Rock Band O.A.R. Enjoying Renewed Attention Due to Pyeongchang’s OAR

Because “Olympic Athletes From Russia” was just too much of a mouthful for us


If you lived on a college campus in 2003, you probably remember O.A.R. That was the American rock band’s prime, though they’re enjoying some extra attention these days thanks to an unlikely ally. Yeah, it’s Russia.

Since we all have the attention span of a stoned college kid (Class of ’03!), NBC Sports commentators have already shortened the team of “Olympics Athletes from Russia” to “OAR.” Due to Russia’s widespread doping scandal, the country was banned from the Pyeongchang Olympics. Athletes who proved to be clean, however, were allowed to participate under the Olympics flag and for that mouthful of a phrase-turned acronym.

And the new “OAR” has brought a renewed awareness to the original one, which stands for “Of A Revolution.”

“It’s been surreal, absolutely surreal,” lead singer Marc Roberge told ESPN. “At first I thought it would be a cool coincidence, maybe somebody would mention it on TV or something. But now, every single morning I’m getting phone calls, emails, text messages. Family, friends, strangers. It’s pretty wild to think somebody is watching the Olympics and thinking about us.”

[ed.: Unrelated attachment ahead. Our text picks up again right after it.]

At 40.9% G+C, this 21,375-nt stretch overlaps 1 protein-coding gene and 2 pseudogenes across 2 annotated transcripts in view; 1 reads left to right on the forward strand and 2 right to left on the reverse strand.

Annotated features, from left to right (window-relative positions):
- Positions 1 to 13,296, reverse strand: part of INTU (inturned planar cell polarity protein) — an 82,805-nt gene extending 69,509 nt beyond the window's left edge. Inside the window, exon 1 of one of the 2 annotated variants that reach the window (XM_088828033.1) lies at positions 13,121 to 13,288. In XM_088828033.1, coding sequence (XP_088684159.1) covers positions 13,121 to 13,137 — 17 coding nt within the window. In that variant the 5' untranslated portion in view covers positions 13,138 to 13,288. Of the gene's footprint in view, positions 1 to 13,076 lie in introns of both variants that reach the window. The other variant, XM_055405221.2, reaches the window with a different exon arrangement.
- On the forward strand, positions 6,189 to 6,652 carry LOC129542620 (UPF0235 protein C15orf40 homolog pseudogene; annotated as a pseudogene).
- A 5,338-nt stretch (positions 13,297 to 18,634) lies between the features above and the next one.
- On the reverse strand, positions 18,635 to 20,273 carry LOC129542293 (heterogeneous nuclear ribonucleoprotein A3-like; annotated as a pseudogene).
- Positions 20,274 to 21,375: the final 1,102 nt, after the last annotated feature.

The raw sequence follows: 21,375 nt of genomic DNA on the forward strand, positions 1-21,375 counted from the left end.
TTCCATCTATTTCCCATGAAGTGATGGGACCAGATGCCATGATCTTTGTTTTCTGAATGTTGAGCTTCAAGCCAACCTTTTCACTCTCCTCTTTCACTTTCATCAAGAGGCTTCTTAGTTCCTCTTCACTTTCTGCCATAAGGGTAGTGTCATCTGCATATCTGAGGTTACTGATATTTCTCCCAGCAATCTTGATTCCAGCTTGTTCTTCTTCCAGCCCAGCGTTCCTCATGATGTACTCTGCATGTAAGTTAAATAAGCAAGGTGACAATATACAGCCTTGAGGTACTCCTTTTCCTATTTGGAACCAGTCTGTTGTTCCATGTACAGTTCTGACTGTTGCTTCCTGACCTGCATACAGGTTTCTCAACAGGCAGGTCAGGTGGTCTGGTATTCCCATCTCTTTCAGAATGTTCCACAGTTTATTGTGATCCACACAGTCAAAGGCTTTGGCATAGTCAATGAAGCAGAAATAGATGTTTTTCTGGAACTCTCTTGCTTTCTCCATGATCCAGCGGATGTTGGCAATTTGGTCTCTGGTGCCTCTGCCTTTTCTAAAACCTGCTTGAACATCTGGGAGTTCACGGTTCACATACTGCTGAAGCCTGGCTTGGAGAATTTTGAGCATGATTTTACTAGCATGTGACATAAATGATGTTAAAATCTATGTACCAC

“They never say ‘Olympic Athlete from Russia.’ It’s ‘OAR’ over and over and over,” he continued. “This is the most coverage our band name has ever had. Everyone, everywhere, all around the world saying ‘OAR.’”

Roberge is grateful — but he’s no traitor.

“I mean, I’m not rooting for them. I want to see the U.S. win,” he said. “But that makes it so weird. I’m watching the U.S. hockey team go down and get it pretty good from Russia and they just keep talking about ‘OAR dominating’ over and over and over.”

“It’s kind of nice that people hear about OAR — the athletes — go ‘Oh yeah, I remember that band,’” Roberge added. “Look us up, and there’s a new song and a tour coming your way.”